T. rex taxonomy: the early(ish) years

Graphic summary of the classification of Tyrannosaurus specimens (cranial material alone shown here) in the late 20th century. This illustration and those that follow do not represent the entirety of T. rex material known at any one time, but focus on named T. rex specimens that have been proposed as distinct taxa at one time or another. Note the comment below on the spelling of "stanwinstonorous", as some confusion surrounds this.

Despite the long-held celebrity of Tyrannosaurus and it being known to science for over a century, most of what we’ve learned about this animal has been discovered in the last 30 years. In fact, little of note was published on T. rex during the mid-20th century and only a few significant specimens were uncovered (Larson 2008b). This corresponds with little taxonomic work and means we can skip ahead to start this story around 1970. Tyrannosaurus fans will realise that this omits discussion of the historic taxa “Dynamosaurus” and “Manospondylus” but, given that they were satisfactorily dismissed by Osborn (1906, 1917) and have no chance of being revived today, we can gloss over the earliest history of T. rex studies with only one important note: rushed as it was, Henry Osborn’s (1905) naming and type designation for Tyrannosaurus rex were extremely solid. So remember that, in spite of everything that follows in this article, and whatever else future generations have to say about the number of Tyrannosaurus species, T. rex itself is not going anywhere.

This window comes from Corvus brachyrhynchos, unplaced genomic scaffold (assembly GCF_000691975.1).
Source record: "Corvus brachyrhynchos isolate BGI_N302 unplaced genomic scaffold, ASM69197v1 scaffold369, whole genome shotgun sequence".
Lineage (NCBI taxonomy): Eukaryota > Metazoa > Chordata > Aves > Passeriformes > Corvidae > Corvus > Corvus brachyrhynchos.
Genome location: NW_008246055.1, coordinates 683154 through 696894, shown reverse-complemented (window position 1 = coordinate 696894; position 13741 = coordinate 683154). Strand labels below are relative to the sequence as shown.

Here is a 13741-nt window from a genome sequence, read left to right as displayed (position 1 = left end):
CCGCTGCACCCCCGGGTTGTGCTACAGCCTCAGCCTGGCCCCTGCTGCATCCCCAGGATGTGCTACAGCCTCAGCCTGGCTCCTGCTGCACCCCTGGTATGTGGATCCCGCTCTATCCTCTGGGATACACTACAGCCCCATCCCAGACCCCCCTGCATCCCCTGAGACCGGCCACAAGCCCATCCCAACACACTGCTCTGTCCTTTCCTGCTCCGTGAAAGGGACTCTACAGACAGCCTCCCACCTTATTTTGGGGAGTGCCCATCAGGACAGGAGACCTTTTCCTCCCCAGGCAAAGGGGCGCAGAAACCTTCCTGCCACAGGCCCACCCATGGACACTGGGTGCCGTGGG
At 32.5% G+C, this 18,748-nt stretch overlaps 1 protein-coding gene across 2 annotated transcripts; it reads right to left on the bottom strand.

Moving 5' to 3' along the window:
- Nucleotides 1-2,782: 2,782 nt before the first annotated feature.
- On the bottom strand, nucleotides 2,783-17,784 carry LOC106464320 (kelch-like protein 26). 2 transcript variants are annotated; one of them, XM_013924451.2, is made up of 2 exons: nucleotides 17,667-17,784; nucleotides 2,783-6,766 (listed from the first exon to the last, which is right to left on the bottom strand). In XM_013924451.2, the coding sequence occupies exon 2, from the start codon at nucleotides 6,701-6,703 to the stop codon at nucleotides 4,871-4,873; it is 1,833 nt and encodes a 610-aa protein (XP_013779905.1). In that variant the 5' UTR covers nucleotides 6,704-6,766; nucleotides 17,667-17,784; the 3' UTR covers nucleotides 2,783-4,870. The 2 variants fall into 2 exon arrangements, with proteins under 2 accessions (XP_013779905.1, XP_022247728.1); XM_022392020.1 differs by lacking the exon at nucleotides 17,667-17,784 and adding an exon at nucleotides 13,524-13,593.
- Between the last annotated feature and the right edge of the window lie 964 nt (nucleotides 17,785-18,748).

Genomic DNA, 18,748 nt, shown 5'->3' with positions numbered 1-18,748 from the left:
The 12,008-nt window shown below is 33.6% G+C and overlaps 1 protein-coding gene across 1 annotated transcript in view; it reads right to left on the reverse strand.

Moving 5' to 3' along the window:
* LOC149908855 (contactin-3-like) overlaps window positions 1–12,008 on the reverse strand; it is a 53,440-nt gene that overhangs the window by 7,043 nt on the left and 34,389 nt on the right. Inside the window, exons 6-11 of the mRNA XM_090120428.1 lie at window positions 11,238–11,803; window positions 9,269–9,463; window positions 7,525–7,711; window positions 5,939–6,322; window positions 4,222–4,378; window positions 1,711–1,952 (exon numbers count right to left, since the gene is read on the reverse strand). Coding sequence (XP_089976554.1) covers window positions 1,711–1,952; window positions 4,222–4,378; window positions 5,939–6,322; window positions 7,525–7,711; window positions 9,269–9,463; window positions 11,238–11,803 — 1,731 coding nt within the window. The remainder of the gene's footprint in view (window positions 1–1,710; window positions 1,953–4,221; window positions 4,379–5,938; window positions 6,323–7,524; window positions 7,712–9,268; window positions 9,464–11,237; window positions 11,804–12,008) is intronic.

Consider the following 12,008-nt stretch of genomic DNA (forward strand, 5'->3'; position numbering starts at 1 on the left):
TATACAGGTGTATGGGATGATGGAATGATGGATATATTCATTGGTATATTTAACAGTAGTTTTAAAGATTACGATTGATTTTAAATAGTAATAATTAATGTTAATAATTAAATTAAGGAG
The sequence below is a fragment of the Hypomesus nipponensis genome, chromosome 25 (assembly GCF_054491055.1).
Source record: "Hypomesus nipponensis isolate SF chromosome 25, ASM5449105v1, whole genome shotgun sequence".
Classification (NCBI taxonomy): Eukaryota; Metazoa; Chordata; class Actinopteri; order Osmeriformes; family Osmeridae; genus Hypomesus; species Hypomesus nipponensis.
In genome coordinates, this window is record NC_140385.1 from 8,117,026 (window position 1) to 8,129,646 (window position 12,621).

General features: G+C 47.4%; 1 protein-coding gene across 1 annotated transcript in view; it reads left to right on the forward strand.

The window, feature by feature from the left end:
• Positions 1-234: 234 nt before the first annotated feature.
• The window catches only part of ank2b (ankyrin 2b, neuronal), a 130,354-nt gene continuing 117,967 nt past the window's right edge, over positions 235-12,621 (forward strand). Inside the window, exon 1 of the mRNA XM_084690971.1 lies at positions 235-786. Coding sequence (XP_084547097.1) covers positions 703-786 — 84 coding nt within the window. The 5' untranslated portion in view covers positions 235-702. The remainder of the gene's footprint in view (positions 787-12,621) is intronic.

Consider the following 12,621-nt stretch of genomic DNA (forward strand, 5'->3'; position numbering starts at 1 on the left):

Rushing through that earliest period of Tyrannosaurus research puts us in the mid-20th century when, following a world war-induced hiatus in North American palaeontology, collectors and researchers returned to the field during the 1960s and ‘70s to resume exploration of American fossil resources. Among many important discoveries were new specimens of Tyrannosaurus and, at this point in history, each one was significant because T. rex was still only represented by a few examples. As our sample size grew from a few to a handful, and then to a dozen and more, it became apparent that no two T. rex individuals were exactly alike: T. rex evidently held a large amount of intraspecific variation within its population (Carpenter 1990). With this observation came the question of how much difference could be permitted in these fossils before specimens could no longer be identified as T. rex. The first rumblings on this never made it to print but were included in an unpublished 1972 thesis by then-student Douglas “Quetzalcoatlus” Lawson, who named Tyrannosaurusvannus” for a relatively small, seemingly unusual tyrannosaurid maxilla from the Texan Javelina Formation. T. “vannus” never became “official” in the eyes of zoological nomenclature because it was never formally published and, in any case, Lawson revised his interpretation soon after, referring the same bone to T. rex itself (Lawson 1976). But in a later, 1990 review of T. rex variation, Kenneth Carpenter independently opined that this maxilla might represent a distinct southern Tyrannosaurus species. Others (Brochu 2003; Carr 2020) have been less convinced that it represents a new species, with Brochu (2003) suggesting that if the Texan maxilla was not T. rex, it must still represent a very close relative.